A Wisconsin company wants to surgically implant microchips in its employees to make it easier to buy snacks in the break room.
"It's the next thing that's inevitably going to happen, and we want to be a part of it," said Todd Westby, the CEO of River Falls, Wisc.-based Three Square Market, a company that supplies technology for micro markets and company break rooms, according to KSTP.
Westby said the implanted microchip makes it easier for people to pay for items at work. Instead of looking for coins, cash or a credit card, they would only need to place their hand in front of a scanner and electronically pay for their item.
The microchip would have other uses, as well, like serving as an electronic key to open doors and identify the user to login at a computer.
Three Square Markey is planning to sell the technology to other companies and has partnered with a Swedish firm, BioHax International, to make the chip, which uses Radio-Frequency Identification to electronically identify stored information and near-field communication, the same type of technology used to pay for items with mobile phone scans.
"We foresee the use of RFID technology to drive everything from making purchases in our office break room market, opening doors, use of copy machines, logging into our office computers, unlocking phones, sharing business cards, storing medical/health information, and used as payment at other RFID terminals," Westby said in a company statement. "Eventually, this technology will become standardized allowing you to use this as your passport, public transit, all purchasing opportunities, etc."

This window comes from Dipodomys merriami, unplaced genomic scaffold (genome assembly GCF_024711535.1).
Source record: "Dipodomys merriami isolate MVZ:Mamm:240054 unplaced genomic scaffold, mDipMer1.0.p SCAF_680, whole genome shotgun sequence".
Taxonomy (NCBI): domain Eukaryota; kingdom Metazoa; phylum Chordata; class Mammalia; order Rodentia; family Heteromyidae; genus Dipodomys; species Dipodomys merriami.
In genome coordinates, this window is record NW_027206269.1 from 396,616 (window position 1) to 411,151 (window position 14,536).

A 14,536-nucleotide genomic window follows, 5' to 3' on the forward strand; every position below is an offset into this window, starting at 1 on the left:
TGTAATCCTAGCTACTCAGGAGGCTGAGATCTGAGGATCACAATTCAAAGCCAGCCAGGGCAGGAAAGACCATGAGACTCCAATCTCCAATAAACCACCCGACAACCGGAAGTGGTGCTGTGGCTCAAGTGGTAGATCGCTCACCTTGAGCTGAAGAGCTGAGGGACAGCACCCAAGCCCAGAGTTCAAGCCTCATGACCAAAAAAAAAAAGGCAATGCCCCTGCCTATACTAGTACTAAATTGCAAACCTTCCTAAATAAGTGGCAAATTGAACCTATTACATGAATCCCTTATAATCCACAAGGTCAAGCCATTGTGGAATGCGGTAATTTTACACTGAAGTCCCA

Approximately 50 Three Square Market employees have volunteered to have the microchip inserted. Westby said it is not mandatory.
Three Square Market claims to be the first U.S. company to put microchips in its employees. But in Sweden, the technology has been used since at least 2014 and BioHax International has some competition.
Patrick Mesterton, co-founder and chief executive of Epicenter, praises the microchip technology as a way to streamline work and other daily activities.
"You can do airline fares with it, you can also go to your local gym ... so it basically replaces a lot of things you have other communication devices for, whether it be credit cards, or keys, or things like that," he told the Australian ABC.
But microbiologist Ben Libberton of the Swedish university Karolinska Institute, sees some potential risks.
"Conceptually you could get data about your health, and you could [get] data about your whereabouts, how often you're working, how long you're working, if you're taking toilet breaks and things like that," he said. "All of that data could conceivably be collected. So then the question is: What happens to it afterwards? What is it used for? Who is going to be using it? Who is going to be seeing it?"
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